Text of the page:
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I was wronged. Should I expect my offender to say, “I’m sorry”?

Sometimes we fret over whether or not a confrontation will shatter a relationship that seems cracked and falling apart. How do we discern whether or not to confront someone for a sin and ask for an apology?

The following examines the Scriptures to answer this question and adapts the thoughts of others into my own words.1 Much more could be said than what follows, but here at least three questions to help determine whether or not a confrontation is necessary.

First, is this sin important?

Don’t get me wrong with this question—every sin is important in that it violates the infinitely holy nature of our perfectly pure God. The idea with this question is to discern the relative importance of the sin.

Sometimes Scripture indicates encourages nonretaliation. We can expect to be persecuted by our enemies, and we must love them in return (Matthew 5:10–12). When enemies or anyone slaps us or takes our coats, we can overlook this kind of offense and give kindness in return (Matthew 5:38–41). A minor offense does not need a major response. If the offense is minor, let your “love cover a multitude of sins” (1 Peter 4:8). It might just be your “glory to overlook an offense” (Proverbs 19:11). Jesus taught this love (Matthew 5:10–12, 39–40) and lived it out as well (Isa 53:7; Matthew 27:12; Mark 14:61; 15:4–5; Luke 23:9; John 19:9; 1 Peter 2:22–23).

Second, is this sin intentional?

It is one thing for someone to offend another in a premeditated manner. It is quite another for someone to offend another by accident. In connecting this question to the previous question, an important matter may be worth mentioning to the offender. However, if the matter is not important, and if the offender intended no offense (as best we know), then it is likely best to “overlook an offense” (Proverbs 19:11).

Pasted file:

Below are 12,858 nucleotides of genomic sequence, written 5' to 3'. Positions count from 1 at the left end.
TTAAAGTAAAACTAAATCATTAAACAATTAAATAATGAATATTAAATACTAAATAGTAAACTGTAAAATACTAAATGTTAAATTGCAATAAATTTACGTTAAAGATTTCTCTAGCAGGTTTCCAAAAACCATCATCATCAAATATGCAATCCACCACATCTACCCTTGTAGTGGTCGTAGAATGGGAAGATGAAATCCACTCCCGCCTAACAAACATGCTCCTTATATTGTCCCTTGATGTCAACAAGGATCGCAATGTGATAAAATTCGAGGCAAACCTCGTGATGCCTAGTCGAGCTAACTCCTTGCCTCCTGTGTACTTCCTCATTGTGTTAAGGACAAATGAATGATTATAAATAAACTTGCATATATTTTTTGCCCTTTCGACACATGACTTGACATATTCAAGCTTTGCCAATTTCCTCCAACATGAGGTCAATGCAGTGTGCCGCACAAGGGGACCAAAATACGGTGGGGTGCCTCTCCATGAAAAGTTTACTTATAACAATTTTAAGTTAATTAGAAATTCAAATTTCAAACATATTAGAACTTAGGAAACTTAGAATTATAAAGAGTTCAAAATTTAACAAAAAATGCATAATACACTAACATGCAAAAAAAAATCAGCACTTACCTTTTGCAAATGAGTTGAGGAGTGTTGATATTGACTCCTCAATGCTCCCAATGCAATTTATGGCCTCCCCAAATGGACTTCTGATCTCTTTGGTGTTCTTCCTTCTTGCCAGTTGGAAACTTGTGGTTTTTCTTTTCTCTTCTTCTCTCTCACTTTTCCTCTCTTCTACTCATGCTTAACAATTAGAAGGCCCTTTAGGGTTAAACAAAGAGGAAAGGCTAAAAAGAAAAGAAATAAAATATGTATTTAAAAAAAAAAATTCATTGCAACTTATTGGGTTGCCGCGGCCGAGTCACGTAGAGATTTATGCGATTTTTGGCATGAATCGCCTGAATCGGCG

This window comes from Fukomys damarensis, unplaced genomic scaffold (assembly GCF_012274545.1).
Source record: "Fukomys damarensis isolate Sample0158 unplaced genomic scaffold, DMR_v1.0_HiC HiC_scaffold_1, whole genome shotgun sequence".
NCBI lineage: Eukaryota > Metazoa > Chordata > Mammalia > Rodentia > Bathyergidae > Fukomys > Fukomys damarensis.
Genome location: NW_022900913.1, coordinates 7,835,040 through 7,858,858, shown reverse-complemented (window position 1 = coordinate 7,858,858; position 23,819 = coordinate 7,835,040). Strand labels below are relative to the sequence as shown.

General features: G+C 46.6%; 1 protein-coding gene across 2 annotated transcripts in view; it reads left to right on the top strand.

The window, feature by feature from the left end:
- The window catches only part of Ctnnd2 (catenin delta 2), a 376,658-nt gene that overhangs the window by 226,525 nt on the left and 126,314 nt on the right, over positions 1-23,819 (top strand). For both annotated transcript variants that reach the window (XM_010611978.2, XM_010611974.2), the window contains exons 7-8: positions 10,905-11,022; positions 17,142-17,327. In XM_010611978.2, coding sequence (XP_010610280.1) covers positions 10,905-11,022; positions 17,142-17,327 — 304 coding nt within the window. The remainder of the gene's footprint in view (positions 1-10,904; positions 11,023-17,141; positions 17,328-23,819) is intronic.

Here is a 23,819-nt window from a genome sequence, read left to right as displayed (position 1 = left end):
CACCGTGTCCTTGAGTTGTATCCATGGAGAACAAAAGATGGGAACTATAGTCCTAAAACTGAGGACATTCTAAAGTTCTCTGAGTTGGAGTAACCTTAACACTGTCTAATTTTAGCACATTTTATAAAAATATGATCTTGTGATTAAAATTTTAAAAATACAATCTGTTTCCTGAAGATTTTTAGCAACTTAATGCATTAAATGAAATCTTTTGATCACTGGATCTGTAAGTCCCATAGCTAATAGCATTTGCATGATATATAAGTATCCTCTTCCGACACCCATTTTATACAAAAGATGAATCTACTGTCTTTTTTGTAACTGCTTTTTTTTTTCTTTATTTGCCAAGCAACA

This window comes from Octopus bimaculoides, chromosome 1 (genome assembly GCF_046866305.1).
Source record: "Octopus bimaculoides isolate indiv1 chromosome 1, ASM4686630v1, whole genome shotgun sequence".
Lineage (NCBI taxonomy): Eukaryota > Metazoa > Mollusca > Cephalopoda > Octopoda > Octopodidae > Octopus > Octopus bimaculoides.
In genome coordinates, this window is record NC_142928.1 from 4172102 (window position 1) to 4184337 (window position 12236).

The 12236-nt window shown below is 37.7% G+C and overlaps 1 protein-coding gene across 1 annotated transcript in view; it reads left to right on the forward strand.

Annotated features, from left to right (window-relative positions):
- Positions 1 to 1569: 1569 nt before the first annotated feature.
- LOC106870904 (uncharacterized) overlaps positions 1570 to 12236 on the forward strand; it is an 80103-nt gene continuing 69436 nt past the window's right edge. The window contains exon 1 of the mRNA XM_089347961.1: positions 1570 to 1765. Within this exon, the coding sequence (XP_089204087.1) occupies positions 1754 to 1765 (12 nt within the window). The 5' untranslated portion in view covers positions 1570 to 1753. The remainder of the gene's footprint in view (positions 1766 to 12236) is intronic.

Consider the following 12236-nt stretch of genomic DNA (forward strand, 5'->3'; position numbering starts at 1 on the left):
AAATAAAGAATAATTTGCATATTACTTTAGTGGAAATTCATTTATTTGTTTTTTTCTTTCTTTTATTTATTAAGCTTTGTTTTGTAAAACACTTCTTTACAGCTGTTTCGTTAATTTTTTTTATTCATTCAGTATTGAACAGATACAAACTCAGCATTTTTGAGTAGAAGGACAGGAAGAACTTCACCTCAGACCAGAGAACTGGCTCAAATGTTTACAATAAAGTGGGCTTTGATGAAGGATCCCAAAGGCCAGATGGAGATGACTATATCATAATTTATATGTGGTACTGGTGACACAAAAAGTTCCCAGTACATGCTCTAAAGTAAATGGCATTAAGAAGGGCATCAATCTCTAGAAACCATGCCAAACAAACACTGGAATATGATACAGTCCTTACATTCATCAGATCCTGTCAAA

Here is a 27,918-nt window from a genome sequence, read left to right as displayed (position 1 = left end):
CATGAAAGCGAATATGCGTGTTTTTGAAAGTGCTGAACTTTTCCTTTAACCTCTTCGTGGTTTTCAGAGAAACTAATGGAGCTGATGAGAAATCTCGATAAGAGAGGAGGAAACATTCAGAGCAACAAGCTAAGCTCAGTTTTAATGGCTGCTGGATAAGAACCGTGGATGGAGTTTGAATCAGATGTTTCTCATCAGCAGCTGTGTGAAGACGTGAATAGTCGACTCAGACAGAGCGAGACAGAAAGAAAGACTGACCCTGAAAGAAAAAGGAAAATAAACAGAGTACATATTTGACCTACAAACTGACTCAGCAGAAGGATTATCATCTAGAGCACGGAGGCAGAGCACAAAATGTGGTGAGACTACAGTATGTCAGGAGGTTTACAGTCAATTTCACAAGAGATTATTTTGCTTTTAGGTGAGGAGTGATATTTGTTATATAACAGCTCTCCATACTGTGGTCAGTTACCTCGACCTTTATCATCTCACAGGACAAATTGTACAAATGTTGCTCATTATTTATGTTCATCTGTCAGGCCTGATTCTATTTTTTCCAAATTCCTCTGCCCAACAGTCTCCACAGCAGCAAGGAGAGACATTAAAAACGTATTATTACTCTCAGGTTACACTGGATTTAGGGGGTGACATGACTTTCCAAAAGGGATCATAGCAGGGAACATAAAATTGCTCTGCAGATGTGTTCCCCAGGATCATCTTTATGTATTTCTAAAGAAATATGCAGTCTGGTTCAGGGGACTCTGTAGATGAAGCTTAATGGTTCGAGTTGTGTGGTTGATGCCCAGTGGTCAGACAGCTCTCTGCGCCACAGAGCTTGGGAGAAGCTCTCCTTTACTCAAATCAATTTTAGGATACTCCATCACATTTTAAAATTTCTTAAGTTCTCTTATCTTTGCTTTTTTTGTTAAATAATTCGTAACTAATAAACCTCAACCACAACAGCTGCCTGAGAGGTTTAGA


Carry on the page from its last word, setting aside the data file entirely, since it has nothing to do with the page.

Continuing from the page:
Third, is this sin individual?

By individual, I mean that the offender has offended you and you alone. It could be a private or public offense. It might even be quite serious. However, even then, if the sin is against you and no one else, you may choose to overlook the sin.

Joseph overlooked the sin of his brothers selling and sending him away (Genesis 45:4–5; 50:20). David overlooked Shimei’s curses and casting rocks (2 Samuel 16:5–14; 19:18–23). Jesus prayed for the forgiveness of His killers (Luke 23:34), and Stephen did so as well (Acts 7:60). Not every killer came to Christ, but some of them did in time (cf. Mark 15:39; Acts 2:37; 9:17).

For whatever these individuals overlooked, God Almighty would exact perfect justice in time. But whether or not an offender finds forgiveness from God, we as individuals can overlook sin. This love does not mean that justice might demand consequences and a formal apology for serious sin, but it does mean that we can overlook what we can and be willing to forgive.

So, should you expect your offender to say “I’m sorry”? As one pastor put it, “The short answer is that it is a matter of wisdom or discernment.”2

Hopefully the three questions above provide some general wisdom and discernment. And for anything left unsaid, I would encourage you to read the book cited in the notes below.

Next week, I hope to write on forgiveness again and clarify when Scripture requires someone to confront the offender.


All quotes ESV

About David Huffstutler

David pastors First Baptist Church in Rockford, IL, serves as a chaplain for his local police department, and teaches as adjunct faculty at Bob Jones University. David holds a Ph. D. in Applied Theology from Southeastern Baptist Theological Seminary. His concentration in Christian Leadership focuses his contributions to pastoral and practical theology.

  1. See especially Chris Brauns, Unpacking Forgiveness (Wheaton, IL: Crossway, 2008) and John MacArthur, The Freedom and Power of Forgiveness (Wheaton, IL: Crossway, 1998). []
  2. Brauns, Unpacking Forgiveness, 98. []